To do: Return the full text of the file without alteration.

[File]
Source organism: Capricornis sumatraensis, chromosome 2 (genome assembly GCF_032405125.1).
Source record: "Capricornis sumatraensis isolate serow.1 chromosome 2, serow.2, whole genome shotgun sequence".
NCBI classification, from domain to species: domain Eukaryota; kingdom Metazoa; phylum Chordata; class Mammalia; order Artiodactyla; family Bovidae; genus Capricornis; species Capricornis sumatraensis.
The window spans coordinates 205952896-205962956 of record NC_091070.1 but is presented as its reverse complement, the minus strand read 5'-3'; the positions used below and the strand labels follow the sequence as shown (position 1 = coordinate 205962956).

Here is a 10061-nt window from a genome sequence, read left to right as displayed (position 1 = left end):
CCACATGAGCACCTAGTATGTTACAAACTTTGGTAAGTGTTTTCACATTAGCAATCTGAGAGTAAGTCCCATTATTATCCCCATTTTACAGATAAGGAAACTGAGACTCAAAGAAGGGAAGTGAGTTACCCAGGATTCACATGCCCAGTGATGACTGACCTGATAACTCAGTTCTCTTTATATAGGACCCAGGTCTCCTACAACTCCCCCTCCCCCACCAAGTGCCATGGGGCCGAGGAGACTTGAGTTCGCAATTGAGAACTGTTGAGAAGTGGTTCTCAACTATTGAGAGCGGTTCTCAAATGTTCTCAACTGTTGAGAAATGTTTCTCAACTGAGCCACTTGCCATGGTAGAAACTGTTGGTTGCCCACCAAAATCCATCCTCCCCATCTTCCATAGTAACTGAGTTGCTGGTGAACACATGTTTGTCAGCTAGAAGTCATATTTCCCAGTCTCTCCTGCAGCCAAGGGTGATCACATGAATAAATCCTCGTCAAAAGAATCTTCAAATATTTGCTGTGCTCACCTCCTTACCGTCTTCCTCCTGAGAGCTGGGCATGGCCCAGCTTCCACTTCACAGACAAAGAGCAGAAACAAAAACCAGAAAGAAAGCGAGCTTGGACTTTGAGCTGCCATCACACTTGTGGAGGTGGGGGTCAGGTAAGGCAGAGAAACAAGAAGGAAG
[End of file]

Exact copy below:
Source organism: Capricornis sumatraensis, chromosome 2 (genome assembly GCF_032405125.1).
Source record: "Capricornis sumatraensis isolate serow.1 chromosome 2, serow.2, whole genome shotgun sequence".
NCBI classification, from domain to species: domain Eukaryota; kingdom Metazoa; phylum Chordata; class Mammalia; order Artiodactyla; family Bovidae; genus Capricornis; species Capricornis sumatraensis.
The window spans coordinates 205952896-205962956 of record NC_091070.1 but is presented as its reverse complement, the minus strand read 5'-3'; the positions used below and the strand labels follow the sequence as shown (position 1 = coordinate 205962956).

Here is a 10061-nt window from a genome sequence, read left to right as displayed (position 1 = left end):
CCACATGAGCACCTAGTATGTTACAAACTTTGGTAAGTGTTTTCACATTAGCAATCTGAGAGTAAGTCCCATTATTATCCCCATTTTACAGATAAGGAAACTGAGACTCAAAGAAGGGAAGTGAGTTACCCAGGATTCACATGCCCAGTGATGACTGACCTGATAACTCAGTTCTCTTTATATAGGACCCAGGTCTCCTACAACTCCCCCTCCCCCACCAAGTGCCATGGGGCCGAGGAGACTTGAGTTCGCAATTGAGAACTGTTGAGAAGTGGTTCTCAACTATTGAGAGCGGTTCTCAAATGTTCTCAACTGTTGAGAAATGTTTCTCAACTGAGCCACTTGCCATGGTAGAAACTGTTGGTTGCCCACCAAAATCCATCCTCCCCATCTTCCATAGTAACTGAGTTGCTGGTGAACACATGTTTGTCAGCTAGAAGTCATATTTCCCAGTCTCTCCTGCAGCCAAGGGTGATCACATGAATAAATCCTCGTCAAAAGAATCTTCAAATATTTGCTGTGCTCACCTCCTTACCGTCTTCCTCCTGAGAGCTGGGCATGGCCCAGCTTCCACTTCACAGACAAAGAGCAGAAACAAAAACCAGAAAGAAAGCGAGCTTGGACTTTGAGCTGCCATCACACTTGTGGAGGTGGGGGTCAGGTAAGGCAGAGAAACAAGAAGGAAG